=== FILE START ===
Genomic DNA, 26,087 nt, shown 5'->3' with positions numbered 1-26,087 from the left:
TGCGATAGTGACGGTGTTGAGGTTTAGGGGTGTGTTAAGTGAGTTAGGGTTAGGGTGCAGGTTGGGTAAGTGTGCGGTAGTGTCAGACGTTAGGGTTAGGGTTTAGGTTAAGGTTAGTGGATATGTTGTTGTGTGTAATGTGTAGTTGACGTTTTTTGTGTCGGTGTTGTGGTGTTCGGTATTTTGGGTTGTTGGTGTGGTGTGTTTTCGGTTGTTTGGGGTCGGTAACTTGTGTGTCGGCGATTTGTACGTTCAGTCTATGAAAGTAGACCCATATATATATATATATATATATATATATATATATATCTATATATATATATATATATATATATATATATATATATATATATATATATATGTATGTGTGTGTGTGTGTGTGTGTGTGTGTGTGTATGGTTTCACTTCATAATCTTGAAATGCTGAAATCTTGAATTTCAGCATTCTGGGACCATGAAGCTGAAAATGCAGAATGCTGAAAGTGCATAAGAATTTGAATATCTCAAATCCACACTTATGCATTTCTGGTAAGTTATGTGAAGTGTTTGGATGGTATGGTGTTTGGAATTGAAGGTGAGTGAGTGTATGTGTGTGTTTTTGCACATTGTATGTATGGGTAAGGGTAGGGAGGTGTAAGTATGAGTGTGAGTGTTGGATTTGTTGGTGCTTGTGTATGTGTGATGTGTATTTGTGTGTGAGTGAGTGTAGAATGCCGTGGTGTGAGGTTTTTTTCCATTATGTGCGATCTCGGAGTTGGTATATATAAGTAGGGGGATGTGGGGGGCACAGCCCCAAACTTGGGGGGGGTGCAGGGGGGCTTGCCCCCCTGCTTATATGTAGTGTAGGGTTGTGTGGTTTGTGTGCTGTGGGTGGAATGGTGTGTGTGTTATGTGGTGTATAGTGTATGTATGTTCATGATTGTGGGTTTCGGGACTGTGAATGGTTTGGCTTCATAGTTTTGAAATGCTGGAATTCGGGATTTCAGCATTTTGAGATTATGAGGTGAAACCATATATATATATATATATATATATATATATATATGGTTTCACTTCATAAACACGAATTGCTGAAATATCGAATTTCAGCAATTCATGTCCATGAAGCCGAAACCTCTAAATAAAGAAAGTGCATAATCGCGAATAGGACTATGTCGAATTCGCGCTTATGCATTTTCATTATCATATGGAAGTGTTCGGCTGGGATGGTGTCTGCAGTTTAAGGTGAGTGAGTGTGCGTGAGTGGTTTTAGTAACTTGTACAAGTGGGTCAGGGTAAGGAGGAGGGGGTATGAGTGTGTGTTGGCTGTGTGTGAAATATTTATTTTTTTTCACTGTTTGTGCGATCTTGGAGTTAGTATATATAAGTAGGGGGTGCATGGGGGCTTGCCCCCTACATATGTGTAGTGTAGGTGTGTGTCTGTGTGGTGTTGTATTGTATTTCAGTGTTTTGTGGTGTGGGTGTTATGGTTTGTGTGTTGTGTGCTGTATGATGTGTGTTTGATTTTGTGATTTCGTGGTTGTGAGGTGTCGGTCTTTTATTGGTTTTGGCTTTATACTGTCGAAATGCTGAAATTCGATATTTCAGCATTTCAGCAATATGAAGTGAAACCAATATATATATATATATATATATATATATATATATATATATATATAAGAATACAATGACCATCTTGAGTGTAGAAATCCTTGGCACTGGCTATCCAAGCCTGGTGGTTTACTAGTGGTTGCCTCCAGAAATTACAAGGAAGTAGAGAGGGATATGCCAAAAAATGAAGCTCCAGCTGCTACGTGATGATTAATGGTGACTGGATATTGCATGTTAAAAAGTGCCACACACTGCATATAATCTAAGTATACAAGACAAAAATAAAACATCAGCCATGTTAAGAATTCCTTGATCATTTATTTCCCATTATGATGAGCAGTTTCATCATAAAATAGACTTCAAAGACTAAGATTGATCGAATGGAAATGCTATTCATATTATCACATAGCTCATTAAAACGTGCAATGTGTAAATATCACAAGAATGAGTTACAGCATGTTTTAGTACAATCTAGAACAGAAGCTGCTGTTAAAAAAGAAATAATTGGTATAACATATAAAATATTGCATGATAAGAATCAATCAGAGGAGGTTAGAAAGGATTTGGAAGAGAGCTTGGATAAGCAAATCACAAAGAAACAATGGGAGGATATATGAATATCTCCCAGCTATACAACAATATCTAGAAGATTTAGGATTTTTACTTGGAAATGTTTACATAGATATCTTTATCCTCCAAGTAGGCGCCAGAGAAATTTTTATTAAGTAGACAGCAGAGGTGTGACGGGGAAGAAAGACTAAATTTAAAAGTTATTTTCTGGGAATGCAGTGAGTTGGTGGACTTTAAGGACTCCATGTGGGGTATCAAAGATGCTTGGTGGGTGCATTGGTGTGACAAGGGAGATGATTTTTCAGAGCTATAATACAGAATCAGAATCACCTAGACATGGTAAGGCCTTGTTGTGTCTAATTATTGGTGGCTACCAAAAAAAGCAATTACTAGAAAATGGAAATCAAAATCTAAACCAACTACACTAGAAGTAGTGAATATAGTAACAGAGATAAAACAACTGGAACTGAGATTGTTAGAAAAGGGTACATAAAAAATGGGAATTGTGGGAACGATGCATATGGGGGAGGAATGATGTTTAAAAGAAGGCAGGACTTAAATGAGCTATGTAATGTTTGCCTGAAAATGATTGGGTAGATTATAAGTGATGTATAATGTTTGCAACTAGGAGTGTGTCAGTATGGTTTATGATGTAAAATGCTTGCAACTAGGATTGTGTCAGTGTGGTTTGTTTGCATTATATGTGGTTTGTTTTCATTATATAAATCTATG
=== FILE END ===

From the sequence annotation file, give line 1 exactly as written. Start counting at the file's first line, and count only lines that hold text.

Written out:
Genomic DNA, 26,087 nt, shown 5'->3' with positions numbered 1-26,087 from the left: